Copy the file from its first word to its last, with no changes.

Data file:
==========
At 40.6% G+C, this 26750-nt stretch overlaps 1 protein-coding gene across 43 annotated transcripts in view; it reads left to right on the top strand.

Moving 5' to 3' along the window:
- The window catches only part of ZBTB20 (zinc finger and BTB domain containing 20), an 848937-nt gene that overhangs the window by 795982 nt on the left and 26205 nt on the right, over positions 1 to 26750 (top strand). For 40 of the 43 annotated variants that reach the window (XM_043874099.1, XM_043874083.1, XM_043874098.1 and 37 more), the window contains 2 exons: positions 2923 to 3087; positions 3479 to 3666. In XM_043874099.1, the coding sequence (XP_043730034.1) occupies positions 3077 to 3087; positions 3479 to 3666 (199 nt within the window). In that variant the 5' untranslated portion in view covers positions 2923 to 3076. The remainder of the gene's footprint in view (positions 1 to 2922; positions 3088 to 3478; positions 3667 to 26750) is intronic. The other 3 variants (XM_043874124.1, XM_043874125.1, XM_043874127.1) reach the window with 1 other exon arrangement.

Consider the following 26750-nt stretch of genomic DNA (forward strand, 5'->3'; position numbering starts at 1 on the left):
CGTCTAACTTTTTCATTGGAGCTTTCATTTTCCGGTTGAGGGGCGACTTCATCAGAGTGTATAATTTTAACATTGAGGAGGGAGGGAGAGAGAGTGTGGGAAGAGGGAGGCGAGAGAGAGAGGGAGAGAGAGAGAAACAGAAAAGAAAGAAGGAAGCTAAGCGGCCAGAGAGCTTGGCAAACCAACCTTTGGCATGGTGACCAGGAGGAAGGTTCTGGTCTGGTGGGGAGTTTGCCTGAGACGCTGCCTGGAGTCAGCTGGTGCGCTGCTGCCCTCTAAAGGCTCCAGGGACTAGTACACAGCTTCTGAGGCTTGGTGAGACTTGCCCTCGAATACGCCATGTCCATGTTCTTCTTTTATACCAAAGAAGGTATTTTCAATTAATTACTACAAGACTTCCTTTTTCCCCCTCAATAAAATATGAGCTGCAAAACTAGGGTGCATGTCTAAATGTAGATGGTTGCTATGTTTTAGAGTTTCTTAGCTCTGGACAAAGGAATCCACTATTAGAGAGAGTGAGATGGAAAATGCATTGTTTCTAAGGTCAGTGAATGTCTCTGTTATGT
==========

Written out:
At 40.6% G+C, this 26750-nt stretch overlaps 1 protein-coding gene across 43 annotated transcripts in view; it reads left to right on the top strand.

Moving 5' to 3' along the window:
- The window catches only part of ZBTB20 (zinc finger and BTB domain containing 20), an 848937-nt gene that overhangs the window by 795982 nt on the left and 26205 nt on the right, over positions 1 to 26750 (top strand). For 40 of the 43 annotated variants that reach the window (XM_043874099.1, XM_043874083.1, XM_043874098.1 and 37 more), the window contains 2 exons: positions 2923 to 3087; positions 3479 to 3666. In XM_043874099.1, the coding sequence (XP_043730034.1) occupies positions 3077 to 3087; positions 3479 to 3666 (199 nt within the window). In that variant the 5' untranslated portion in view covers positions 2923 to 3076. The remainder of the gene's footprint in view (positions 1 to 2922; positions 3088 to 3478; positions 3667 to 26750) is intronic. The other 3 variants (XM_043874124.1, XM_043874125.1, XM_043874127.1) reach the window with 1 other exon arrangement.

Consider the following 26750-nt stretch of genomic DNA (forward strand, 5'->3'; position numbering starts at 1 on the left):
CGTCTAACTTTTTCATTGGAGCTTTCATTTTCCGGTTGAGGGGCGACTTCATCAGAGTGTATAATTTTAACATTGAGGAGGGAGGGAGAGAGAGTGTGGGAAGAGGGAGGCGAGAGAGAGAGGGAGAGAGAGAGAAACAGAAAAGAAAGAAGGAAGCTAAGCGGCCAGAGAGCTTGGCAAACCAACCTTTGGCATGGTGACCAGGAGGAAGGTTCTGGTCTGGTGGGGAGTTTGCCTGAGACGCTGCCTGGAGTCAGCTGGTGCGCTGCTGCCCTCTAAAGGCTCCAGGGACTAGTACACAGCTTCTGAGGCTTGGTGAGACTTGCCCTCGAATACGCCATGTCCATGTTCTTCTTTTATACCAAAGAAGGTATTTTCAATTAATTACTACAAGACTTCCTTTTTCCCCCTCAATAAAATATGAGCTGCAAAACTAGGGTGCATGTCTAAATGTAGATGGTTGCTATGTTTTAGAGTTTCTTAGCTCTGGACAAAGGAATCCACTATTAGAGAGAGTGAGATGGAAAATGCATTGTTTCTAAGGTCAGTGAATGTCTCTGTTATGT